I didn’t grow up eating persimmons. Somehow they made it into my vocabulary but never my diet. My British wife Emma wasn’t familiar with them at all until they suddenly appeared in a textbook when we were teaching in Korea. I think we tried them that year, bought at little corner grocery store not far from the school, and I don’t remember either of us being particularly impressed. The fact is, eaten at the wrong time, persimmons are more memorable for their astringent kickback than tastiness.
In our first impression, or lack thereof, we were mistaken.
Since moving to North Carolina, where we forage extensively, we have gone crazy for persimmons. They grow wild here, and we have several trees that we visit when autumn starts to get in full swing. The fruits on these trees are not the large, tomato-like specimens we encountered in Korea (Asian persimmon: Diospyros kaki); rather, they are perhaps the size of a golf ball, if not slightly smaller (American persimmon: Diospyros virginiana). And, what we’ve learned is that they aren’t ready to eat until they seem like they are too far gone to eat.
They’ve got to be smushy, and once they are, it’s something akin to eating a date, a flavour reminiscent of caramel pudding with notes of cinnamon. Walks in the fall commonly turn into sessions of gorging beneath the tree.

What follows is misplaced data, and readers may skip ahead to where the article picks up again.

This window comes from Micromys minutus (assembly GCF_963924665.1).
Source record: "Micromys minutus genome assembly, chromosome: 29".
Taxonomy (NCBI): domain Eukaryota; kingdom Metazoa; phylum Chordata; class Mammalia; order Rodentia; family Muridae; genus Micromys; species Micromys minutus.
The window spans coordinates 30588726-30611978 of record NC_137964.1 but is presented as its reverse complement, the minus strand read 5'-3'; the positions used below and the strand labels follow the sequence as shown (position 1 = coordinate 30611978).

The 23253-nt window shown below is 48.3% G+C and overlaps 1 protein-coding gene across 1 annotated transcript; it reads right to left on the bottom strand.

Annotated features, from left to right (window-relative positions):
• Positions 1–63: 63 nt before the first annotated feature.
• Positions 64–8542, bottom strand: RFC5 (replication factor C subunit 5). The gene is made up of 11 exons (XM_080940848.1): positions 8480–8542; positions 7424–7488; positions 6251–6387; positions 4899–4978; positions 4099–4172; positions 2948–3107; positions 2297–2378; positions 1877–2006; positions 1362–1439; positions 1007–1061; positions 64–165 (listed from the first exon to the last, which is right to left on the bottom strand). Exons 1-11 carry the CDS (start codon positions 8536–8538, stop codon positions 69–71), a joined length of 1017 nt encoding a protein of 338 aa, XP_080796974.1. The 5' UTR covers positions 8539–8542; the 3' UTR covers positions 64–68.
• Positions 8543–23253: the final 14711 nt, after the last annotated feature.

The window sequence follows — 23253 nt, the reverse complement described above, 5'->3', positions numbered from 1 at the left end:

Turns out, persimmons can also be very useful—multi-functional—within a permaculture plot.
Humans aren’t the only species who enjoy persimmons. They were commonly propagated in pastures for livestock feed. When the fruits are ripe and ready to eat, they tend to fall off the tree and create a buffet on the ground below. Because they are late fruiters, starting in the fall and producing deep into the winter, they are a great source of calories for livestock when times are leaner. Horses are known to over-indulge on them if not regulated.
Unsurprisingly, if the livestock enjoy eating persimmons, wildlife are also fans. Deer absolutely love them (then again, what don’t deer like), as do squirrels, raccoons, foxes and other woodland creatures. For those into wildlife observation, this is a great tree to plant yourself near or point a wildlife camera at. There will surely be activity around it. “Possumwood” is a persimmon nickname because opossums so love the fruits.
Persimmon trees are part of the ebony family and are sometimes referred to as “white ebony”. They have tight, straight grains and are very hard and strong. That said, they have a lot of sapwood and are prone to splitting and causing other problems when being dried. Due to their sturdiness, however, persimmon wood was commonly used for golf club heads before metal replaced it, and it’s currently used for things like wedding bands, looms, and shoes. In its own way, it’s valuable timber.